We need to ask what government can do to stimulate growth without the need to pass the buck on to the BoE.

  12. Derek Henry
    Posted December 21, 2019 at 9:34 am | Permalink

    Monetary policy has to work hand-in-glove with fiscal policy to be effective

    The point to note is that the inflation risk lies in the spending not the monetary operations (debt-issuance etc) that might or might not accompany the spending.

    All spending (private or public) is inflationary if it drives nominal aggregate demand faster than the real capacity of the economy to absorb it.

    Increased government spending is not inflationary if there are idle real resources that can be brought back into productive use (for example, unemployment).

    Related propositions include the claims that issuing bonds to the central bank, the so-called ‘printing money’ option, devalues the currency whereas issuing bonds to the private sector reduces the inflation risk of deficits. Neither claim is true.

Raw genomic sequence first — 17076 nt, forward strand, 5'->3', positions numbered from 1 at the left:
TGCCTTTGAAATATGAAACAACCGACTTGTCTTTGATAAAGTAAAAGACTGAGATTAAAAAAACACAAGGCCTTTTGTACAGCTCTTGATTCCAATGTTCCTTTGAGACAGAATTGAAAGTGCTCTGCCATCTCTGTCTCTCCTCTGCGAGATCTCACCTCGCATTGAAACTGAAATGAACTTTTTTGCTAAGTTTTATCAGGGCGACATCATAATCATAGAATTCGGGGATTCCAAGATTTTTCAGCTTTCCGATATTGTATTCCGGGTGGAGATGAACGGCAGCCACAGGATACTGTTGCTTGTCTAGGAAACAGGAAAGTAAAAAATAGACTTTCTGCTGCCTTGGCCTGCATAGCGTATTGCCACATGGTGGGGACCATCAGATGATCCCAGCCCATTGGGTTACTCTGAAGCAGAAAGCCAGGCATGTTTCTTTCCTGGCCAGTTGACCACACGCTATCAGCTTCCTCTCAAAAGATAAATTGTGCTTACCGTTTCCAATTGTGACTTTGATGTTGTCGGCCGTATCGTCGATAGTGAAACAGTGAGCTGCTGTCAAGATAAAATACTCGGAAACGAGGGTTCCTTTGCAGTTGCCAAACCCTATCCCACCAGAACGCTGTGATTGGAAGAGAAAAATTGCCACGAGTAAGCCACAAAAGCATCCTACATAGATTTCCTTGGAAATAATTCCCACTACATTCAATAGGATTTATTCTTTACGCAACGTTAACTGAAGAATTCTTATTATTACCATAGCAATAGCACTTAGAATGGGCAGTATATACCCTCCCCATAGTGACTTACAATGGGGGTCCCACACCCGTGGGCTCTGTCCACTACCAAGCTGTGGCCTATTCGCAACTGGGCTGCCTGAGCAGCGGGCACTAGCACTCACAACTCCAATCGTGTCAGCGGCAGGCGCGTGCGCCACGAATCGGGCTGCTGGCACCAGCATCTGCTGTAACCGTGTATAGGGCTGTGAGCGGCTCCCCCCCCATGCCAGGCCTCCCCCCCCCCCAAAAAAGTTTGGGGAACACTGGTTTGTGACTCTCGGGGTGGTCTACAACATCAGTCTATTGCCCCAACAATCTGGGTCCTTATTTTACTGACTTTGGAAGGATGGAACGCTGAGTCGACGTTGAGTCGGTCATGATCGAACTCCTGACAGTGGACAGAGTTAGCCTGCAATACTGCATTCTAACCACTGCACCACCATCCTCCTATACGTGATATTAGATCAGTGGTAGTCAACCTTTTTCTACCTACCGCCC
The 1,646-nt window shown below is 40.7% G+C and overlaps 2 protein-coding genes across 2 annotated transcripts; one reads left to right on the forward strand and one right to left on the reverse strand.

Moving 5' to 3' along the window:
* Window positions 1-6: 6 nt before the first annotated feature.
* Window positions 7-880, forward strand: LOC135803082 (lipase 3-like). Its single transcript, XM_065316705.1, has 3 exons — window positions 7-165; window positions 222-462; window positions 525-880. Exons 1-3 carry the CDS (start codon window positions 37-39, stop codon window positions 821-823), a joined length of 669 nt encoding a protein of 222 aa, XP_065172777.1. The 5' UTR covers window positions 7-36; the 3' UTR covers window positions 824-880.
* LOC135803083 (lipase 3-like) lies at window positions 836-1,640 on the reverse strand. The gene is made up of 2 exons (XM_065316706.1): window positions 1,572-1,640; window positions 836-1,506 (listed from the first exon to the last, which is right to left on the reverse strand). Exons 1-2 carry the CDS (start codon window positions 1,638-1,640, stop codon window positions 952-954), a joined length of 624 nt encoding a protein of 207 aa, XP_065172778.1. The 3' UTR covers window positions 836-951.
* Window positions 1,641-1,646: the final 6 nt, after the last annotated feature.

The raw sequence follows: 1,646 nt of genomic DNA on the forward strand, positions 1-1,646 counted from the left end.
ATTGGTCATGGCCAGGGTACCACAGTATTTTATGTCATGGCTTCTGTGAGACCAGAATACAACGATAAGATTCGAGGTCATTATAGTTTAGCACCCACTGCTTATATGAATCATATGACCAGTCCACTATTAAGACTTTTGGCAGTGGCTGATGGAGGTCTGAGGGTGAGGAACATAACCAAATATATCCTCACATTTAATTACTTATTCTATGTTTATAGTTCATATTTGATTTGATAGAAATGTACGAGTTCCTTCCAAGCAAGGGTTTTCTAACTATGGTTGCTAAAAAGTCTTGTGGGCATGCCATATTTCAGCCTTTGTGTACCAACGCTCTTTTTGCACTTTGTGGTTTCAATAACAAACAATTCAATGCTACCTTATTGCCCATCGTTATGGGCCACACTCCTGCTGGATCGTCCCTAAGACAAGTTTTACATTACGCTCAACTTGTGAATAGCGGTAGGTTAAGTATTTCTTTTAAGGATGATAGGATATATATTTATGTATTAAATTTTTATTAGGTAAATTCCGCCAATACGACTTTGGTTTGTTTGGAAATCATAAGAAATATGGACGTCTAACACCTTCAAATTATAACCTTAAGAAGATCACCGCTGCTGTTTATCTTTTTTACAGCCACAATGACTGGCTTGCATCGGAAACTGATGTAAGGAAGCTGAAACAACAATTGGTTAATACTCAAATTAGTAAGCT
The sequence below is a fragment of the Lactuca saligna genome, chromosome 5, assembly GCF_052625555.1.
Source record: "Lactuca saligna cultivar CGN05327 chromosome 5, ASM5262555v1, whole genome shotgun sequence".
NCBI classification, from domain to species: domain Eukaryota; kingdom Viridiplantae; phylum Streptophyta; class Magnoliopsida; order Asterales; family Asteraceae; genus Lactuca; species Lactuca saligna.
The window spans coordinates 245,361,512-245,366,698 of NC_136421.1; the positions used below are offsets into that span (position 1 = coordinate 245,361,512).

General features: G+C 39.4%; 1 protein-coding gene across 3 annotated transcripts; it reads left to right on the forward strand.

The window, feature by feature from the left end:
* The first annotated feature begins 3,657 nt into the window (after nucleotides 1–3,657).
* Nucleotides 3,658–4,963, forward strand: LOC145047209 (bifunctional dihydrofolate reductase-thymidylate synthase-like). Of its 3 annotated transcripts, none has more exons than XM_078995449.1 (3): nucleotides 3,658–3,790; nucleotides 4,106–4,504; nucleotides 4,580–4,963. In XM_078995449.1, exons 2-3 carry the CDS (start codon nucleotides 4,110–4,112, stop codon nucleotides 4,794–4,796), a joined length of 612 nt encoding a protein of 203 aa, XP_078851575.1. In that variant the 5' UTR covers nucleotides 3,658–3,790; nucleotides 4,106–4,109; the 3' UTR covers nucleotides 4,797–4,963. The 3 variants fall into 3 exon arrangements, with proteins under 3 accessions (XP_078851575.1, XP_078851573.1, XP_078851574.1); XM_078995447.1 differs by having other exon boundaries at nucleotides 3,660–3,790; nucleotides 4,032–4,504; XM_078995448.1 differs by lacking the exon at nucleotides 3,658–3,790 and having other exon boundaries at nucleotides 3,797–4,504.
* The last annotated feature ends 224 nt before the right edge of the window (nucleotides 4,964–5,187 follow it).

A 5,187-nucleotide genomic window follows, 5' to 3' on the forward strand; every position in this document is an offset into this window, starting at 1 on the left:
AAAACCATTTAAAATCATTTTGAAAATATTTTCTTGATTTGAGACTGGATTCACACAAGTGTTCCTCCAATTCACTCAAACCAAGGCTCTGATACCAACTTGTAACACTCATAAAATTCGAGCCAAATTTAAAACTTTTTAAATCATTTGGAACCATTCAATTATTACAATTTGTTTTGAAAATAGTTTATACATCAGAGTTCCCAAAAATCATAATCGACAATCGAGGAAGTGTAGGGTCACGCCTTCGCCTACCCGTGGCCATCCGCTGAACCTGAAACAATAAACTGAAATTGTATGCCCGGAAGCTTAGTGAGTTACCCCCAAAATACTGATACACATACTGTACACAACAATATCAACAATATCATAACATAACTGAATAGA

First, there is no difference in the inflation risk attached to a particular level of net public spending when the government matches its deficit with bond issuance relative to a situation where it issues no debt, that is, invests directly.

    Bond purchases reflect portfolio decisions regarding how private wealth is held. If the funds that we used for bond purchases were spent on goods and services as an alternative, then the budget deficit would be lower as a result.

    Second, the provision of credit by the central bank (in return for treasury bonds) will only be inflationary if there is no fiscal space.

    Fiscal space is not defined in terms of some given financial ratios (such as a public debt ratio).

    Rather, it refers to the extent of the available real resources that the government is able to utilise in pursuit of its socio-economic program.

    Further, hyperinflation examples such as 1920s Germany and modern-day Zimbabwe do not support the claim that deficits cause inflation. In both cases, there were major reductions in the supply capacity of the economy prior to the inflation episode.

    Which leads to the urgency to bring fiscal and monetary policy together to achieve functional outcomes – our theme at the outset

    Central bank independence has been a sham from start to finish.